It can be argued that withholding taxes are a simple and effective method of tax collection imposed on non-residents. Indeed, as outlined by the Committee, “Many developing countries have limited administrative capacity and need a simple, reliable and efficient method to enforce tax imposed on income from services derived by non-residents.” The Committee proceeds affirming that “Such a method of taxation may also simplify compliance for enterprises providing services in another State since they would not be required to compute their net profits or file tax returns, unless they themselves opt for net income basis taxation.”
Therefore, on the one hand, the gross basis taxation approach appears as a simple approach which fosters tax certainty, especially for developing countries that may have fragile tax administrations. However, beyond its apparent simplicity, it is not a secret that gross taxation may have a negative impact on cross-border transactions even to the point of dissuasion of performing cross border activities.
Moreover, taxation on a gross basis is problematic as it may be passed on to the consumer with the service provider raising prices for customers in the source country as highlighted in a comment made to the Committee. The commentator also made a reference to the Covid-19 crisis and to the fact that gross taxation can lead to an excessive taxation, which should be avoided at all costs in such economic context. To these claims, the Committee replied that “There is no reason to assume that the tax will be passed on to the consumer in all situations. In any case, such situation for ADS taxation is no different from similar scheme of taxation for royalties and FTS.” In this regard, as an example, it should be noted that following the adoption of the DSTs in France and the UK, Amazon made it clear that it will pass on the cost to the sellers of the marketplace. With respect to the equalization levy adopted by India, businesses such as Apple have already been passing on the cost to Indian consumers. Netflix figures as an exception, as the group seems to have decided to absorb the equalization levy instead of passing it to the consumer.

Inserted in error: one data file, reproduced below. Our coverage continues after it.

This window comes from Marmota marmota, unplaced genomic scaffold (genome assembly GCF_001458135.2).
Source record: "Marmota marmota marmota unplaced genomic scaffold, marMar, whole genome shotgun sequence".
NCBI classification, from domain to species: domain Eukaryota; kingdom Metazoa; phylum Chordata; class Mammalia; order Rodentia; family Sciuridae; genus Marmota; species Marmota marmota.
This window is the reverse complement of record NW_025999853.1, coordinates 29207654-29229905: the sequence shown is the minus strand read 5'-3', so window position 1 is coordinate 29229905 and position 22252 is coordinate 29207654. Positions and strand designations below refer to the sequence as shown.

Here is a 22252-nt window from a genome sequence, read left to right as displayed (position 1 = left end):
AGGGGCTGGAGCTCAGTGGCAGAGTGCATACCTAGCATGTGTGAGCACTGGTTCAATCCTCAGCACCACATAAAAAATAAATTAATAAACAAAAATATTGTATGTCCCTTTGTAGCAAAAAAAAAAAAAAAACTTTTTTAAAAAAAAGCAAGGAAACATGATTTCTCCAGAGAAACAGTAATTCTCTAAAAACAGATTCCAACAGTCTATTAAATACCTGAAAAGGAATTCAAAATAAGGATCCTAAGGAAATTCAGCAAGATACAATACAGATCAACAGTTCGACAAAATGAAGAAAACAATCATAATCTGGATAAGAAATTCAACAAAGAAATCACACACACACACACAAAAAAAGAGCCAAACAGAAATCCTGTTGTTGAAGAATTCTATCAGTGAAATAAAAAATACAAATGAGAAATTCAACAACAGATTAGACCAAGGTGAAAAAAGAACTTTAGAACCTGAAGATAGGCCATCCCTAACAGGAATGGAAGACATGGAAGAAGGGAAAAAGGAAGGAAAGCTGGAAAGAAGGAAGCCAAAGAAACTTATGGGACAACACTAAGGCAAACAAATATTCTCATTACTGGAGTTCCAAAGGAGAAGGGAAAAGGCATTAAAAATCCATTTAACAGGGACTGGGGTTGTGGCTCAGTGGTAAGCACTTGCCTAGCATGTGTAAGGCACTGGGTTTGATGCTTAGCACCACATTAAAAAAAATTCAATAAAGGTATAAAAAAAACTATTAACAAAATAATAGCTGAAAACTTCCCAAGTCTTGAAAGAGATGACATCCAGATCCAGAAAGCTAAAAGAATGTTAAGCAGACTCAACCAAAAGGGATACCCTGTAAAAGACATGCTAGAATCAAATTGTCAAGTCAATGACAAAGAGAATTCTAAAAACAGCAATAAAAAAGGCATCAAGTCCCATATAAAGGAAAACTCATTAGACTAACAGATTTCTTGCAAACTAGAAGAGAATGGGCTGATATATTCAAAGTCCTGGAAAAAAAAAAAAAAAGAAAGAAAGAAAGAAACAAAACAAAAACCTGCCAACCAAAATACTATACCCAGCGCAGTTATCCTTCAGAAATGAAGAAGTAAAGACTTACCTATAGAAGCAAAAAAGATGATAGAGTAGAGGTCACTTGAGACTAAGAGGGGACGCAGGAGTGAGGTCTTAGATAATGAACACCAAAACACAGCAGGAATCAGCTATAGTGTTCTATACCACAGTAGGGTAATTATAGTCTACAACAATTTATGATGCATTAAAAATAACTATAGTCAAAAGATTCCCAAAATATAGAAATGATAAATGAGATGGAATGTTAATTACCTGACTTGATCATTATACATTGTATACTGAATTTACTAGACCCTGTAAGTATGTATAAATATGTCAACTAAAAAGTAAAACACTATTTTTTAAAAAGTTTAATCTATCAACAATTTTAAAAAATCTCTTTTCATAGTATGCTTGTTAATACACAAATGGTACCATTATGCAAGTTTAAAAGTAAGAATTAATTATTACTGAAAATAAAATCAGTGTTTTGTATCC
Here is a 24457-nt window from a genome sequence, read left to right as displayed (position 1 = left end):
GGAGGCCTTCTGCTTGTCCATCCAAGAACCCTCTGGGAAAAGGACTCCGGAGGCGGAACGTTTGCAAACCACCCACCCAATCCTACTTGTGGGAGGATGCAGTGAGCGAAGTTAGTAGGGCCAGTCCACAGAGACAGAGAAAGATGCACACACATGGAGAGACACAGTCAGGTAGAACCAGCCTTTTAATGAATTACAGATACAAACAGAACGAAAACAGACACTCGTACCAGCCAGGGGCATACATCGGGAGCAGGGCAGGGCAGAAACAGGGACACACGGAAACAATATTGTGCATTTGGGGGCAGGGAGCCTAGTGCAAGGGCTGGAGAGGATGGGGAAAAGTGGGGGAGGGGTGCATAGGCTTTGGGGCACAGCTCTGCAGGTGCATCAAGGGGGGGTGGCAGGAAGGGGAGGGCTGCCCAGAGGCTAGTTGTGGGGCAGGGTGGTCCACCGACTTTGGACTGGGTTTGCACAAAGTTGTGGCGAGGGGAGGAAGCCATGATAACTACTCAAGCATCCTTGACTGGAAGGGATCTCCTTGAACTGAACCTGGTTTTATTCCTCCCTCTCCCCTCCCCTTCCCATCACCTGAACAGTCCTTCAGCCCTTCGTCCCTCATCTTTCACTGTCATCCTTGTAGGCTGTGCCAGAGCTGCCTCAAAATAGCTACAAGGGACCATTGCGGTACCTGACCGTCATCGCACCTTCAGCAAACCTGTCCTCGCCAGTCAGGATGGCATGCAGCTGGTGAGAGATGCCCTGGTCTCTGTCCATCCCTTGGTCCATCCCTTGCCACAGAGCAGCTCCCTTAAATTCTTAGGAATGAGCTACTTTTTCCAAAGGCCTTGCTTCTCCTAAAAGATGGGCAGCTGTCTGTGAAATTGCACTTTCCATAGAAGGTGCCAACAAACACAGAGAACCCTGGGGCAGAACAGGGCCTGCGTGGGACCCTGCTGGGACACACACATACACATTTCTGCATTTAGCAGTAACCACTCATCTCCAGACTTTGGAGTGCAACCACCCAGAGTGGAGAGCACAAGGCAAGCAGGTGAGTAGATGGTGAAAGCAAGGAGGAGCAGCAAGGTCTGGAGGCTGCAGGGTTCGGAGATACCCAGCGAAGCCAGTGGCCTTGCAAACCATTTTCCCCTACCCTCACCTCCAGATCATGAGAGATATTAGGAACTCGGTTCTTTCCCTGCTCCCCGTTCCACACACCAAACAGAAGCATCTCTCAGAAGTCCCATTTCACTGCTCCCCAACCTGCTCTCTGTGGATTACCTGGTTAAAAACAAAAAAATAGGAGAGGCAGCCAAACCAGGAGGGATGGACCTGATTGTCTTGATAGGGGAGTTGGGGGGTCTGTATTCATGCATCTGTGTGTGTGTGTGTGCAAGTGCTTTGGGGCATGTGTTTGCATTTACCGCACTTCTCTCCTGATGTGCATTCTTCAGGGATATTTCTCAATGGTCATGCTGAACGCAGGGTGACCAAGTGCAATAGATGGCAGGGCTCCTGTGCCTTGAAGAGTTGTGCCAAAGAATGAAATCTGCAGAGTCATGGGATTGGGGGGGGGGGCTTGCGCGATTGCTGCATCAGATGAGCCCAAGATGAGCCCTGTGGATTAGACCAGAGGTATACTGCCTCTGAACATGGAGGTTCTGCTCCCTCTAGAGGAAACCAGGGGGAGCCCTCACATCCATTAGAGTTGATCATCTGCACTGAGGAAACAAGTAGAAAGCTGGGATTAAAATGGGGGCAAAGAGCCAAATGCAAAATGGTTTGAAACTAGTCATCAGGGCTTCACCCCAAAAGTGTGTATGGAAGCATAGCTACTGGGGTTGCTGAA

Concerning the withholding tax rate, it must be negotiated bilaterally and the Committee in the Commentary advanced that a low rate of 3-4% of the gross amount should be adopted to diminish the possibility of double taxation and excessive taxation. If the tax rate were to be higher than the foreign tax credit limit in the residence country, it could have a negative impact on investment and deter it. This point has been outlined as being a concern for several group members. Members of the Committee also outlined other possible consequences of a withholding tax: